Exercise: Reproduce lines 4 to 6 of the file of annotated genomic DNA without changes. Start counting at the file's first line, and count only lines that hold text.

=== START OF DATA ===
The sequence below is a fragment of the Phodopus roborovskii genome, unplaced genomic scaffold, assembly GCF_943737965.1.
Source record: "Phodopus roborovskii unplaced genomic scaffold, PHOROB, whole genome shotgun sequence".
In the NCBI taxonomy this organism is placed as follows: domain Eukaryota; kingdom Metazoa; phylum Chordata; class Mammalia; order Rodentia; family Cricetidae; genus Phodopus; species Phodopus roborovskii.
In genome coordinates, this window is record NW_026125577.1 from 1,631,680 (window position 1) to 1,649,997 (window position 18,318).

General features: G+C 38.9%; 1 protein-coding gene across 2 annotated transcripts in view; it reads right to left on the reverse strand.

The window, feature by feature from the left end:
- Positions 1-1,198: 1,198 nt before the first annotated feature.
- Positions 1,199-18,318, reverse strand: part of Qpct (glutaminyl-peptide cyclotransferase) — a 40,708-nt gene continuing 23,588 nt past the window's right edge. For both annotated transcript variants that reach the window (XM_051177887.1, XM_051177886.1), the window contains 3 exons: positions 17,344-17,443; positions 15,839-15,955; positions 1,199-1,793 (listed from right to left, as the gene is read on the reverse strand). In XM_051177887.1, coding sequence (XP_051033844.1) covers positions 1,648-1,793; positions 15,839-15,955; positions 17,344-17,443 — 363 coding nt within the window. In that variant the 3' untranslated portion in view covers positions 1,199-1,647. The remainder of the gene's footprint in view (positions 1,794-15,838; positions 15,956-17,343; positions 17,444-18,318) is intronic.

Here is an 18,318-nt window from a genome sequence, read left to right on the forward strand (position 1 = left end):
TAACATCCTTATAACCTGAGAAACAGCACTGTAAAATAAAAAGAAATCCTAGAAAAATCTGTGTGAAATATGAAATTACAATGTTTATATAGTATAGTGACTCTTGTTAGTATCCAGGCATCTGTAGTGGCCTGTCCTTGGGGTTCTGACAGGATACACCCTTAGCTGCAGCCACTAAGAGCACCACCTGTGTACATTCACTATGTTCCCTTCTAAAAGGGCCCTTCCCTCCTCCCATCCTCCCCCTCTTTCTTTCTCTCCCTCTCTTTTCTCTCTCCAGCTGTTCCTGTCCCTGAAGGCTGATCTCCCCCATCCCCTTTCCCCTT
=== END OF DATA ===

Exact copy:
In genome coordinates, this window is record NW_026125577.1 from 1,631,680 (window position 1) to 1,649,997 (window position 18,318).

General features: G+C 38.9%; 1 protein-coding gene across 2 annotated transcripts in view; it reads right to left on the reverse strand.

The window, feature by feature from the left end: